Will the G20 leaders be able to sort their way through this stuff next month and come up with a solution to the currency wars? Unlikely.
A V Rajwade argued that this marks the dead-end in a road which saw services grow at the expense of manufacturing in the West. The ‘creative economy’ turned out to be at least in part based on credit. And now, with the credit running low, at the edge of the cliff, it is either jump or turn around and face the music. The search to find somebody else to push over the edge must be overpowering.
Nobel laureate Robert Mundell has correctly identified the impossible trinity: an independent monetary policy, a liberal capital account and managed exchange rates. The favoured fashion of the last three decades has been to give up the third. The problem is that this has a cost that the real economy has to bear, through lost output and jobs, or consumption. On the other hand, the better off and the financial sector benefit through trading profits in volatile currency markets, and short-term capital movements chasing speculative profits.
No wonder in the US (and the UK) the manufacturing sector and jobs occupy an increasingly smaller portion of the pie, which itself is not growing very fast. No wonder, again, that though until the beginning of the 1980s, the financial sector’s share in corporate profits was around 15 per cent, it had gone up to 40 per cent just before the crisis, even as the manufacturing sector’s share in GDP has fallen sharply. And the 40 per cent share of the financial sector still does not include profits made by hedge funds, private equity, trader bonuses (which are often up to 50 per cent of trading profits) and other beneficiaries of financial sector profits outside the corporate sector.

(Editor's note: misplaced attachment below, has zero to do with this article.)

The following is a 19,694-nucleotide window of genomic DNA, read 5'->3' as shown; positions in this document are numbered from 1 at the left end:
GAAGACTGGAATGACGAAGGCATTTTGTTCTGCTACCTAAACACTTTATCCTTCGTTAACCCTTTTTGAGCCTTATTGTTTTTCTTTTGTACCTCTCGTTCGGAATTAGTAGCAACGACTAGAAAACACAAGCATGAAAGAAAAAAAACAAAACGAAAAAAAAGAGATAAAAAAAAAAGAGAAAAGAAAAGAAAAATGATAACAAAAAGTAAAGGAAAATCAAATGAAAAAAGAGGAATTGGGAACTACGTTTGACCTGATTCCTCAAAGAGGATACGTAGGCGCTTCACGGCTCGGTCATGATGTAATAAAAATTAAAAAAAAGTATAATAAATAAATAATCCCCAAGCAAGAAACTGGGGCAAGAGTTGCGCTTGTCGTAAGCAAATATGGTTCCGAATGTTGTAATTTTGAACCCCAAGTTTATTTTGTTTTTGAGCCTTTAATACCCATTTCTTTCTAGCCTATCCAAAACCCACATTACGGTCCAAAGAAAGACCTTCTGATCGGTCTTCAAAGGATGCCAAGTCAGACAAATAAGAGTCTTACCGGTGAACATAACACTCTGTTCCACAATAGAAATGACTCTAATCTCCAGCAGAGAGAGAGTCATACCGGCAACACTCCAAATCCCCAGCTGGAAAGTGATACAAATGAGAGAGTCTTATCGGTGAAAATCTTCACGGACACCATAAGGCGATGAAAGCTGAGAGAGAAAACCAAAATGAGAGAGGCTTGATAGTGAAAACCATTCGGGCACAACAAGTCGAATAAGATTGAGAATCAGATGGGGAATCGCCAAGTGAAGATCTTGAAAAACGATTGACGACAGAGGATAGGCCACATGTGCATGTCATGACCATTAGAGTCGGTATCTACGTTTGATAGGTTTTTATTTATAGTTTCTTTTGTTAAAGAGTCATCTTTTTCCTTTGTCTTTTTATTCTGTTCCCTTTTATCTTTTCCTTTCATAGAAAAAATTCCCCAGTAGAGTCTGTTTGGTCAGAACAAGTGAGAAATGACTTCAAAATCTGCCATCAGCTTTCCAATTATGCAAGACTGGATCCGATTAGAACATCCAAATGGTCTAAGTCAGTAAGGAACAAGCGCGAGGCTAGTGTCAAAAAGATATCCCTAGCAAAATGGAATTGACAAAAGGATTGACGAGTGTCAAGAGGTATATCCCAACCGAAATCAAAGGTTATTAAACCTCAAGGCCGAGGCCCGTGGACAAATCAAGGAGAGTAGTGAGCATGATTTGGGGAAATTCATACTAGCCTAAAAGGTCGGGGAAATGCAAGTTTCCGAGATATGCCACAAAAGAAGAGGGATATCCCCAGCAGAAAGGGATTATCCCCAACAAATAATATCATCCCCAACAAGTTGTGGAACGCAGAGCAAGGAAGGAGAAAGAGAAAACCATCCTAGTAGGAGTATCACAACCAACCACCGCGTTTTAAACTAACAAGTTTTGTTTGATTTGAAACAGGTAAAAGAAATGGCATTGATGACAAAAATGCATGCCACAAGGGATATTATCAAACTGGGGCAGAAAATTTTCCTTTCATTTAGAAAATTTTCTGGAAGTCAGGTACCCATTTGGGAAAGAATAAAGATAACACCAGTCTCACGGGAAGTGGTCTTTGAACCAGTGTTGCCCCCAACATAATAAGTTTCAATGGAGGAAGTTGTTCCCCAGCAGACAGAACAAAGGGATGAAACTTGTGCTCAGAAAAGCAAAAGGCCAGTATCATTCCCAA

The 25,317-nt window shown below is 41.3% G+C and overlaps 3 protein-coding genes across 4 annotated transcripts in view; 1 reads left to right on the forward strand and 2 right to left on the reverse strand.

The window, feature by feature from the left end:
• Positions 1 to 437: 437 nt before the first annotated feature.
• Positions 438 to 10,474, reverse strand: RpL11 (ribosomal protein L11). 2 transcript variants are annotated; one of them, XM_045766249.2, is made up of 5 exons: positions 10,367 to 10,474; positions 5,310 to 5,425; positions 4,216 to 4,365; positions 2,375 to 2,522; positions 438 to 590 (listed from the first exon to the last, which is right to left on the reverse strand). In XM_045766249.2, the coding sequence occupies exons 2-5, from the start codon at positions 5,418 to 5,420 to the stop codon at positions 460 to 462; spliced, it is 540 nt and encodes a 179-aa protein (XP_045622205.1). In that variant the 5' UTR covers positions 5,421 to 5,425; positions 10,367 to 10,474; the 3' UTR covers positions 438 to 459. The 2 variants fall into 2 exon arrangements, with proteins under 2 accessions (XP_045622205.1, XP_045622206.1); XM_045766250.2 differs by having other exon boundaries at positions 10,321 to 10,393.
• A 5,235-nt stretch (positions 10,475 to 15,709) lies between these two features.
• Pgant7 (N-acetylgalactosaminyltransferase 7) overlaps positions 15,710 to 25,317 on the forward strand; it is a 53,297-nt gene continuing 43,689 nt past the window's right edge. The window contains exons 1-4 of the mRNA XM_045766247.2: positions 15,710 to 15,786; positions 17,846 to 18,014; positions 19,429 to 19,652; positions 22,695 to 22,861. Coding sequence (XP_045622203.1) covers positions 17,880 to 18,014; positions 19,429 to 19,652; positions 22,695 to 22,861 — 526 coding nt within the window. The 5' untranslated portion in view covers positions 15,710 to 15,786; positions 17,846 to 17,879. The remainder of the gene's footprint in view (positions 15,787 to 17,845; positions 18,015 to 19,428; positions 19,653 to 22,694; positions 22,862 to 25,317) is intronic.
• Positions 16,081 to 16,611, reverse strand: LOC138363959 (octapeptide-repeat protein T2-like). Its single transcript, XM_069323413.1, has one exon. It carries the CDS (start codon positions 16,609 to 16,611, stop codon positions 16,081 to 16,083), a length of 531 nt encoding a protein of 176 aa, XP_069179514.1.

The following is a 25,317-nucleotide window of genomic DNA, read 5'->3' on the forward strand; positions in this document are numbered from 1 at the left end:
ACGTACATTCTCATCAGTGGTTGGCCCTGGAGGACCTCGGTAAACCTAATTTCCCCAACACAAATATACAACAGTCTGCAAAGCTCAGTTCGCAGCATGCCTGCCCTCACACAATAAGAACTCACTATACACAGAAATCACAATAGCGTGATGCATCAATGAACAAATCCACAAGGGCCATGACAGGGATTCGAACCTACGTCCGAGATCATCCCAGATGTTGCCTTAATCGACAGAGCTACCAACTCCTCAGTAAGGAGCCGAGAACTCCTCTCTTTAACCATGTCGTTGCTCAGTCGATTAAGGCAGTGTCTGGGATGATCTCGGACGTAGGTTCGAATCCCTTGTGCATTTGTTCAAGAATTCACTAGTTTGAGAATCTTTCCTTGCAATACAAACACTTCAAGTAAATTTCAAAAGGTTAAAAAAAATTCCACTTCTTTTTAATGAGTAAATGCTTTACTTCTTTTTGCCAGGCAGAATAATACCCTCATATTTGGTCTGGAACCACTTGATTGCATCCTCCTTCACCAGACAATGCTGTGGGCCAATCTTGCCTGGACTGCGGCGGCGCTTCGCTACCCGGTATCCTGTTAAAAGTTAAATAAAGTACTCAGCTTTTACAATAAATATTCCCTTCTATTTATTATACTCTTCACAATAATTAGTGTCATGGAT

Visions of unsold wheat, wool and minerals danced in Australian Treasurer Wayne Swan’s head. “Australia would be a “major loser” if other nations turned to protectionism should the debate over flexible currencies fail to be resolved, Treasurer Wayne Swan has told parliament.”
“We don’t want to see this debate descend into another bout of protectionism – the race to the bottom,” he said on Tuesday. “Countries like Australia would be major losers if that was to occur in the global economy.”
As if Swan had a choice except to watch how the big boys played it out. Given a currency war it is hard to see how anyone could really “win”, except in comparative terms. In absolute terms everybody would lose. Yet maybe better that then to stop borrowing, or that state pension or that benefit for key constituences. The recent French riots show that nobody takes anything away from the unions, even if there’s nothing left to take away.
A bigger slice of a smaller pie: that is how elites define their own success in the Third World anyway. Never mind if the pie shrinks to a fraction of its former size, so long as the favored few have most of it. For them life will remain sweet in gated communities, the party will go in Prince Prospero’s dark castle. That’s how it is in Zimbabwe; why not for the rest of the world? For California at least, there’s the consolation of dreams: wind turbines, solar panels and Green Jobs. Maybe they can sell some of windmills to the Chinese. No wait, they’ll make the windmills in China to start with.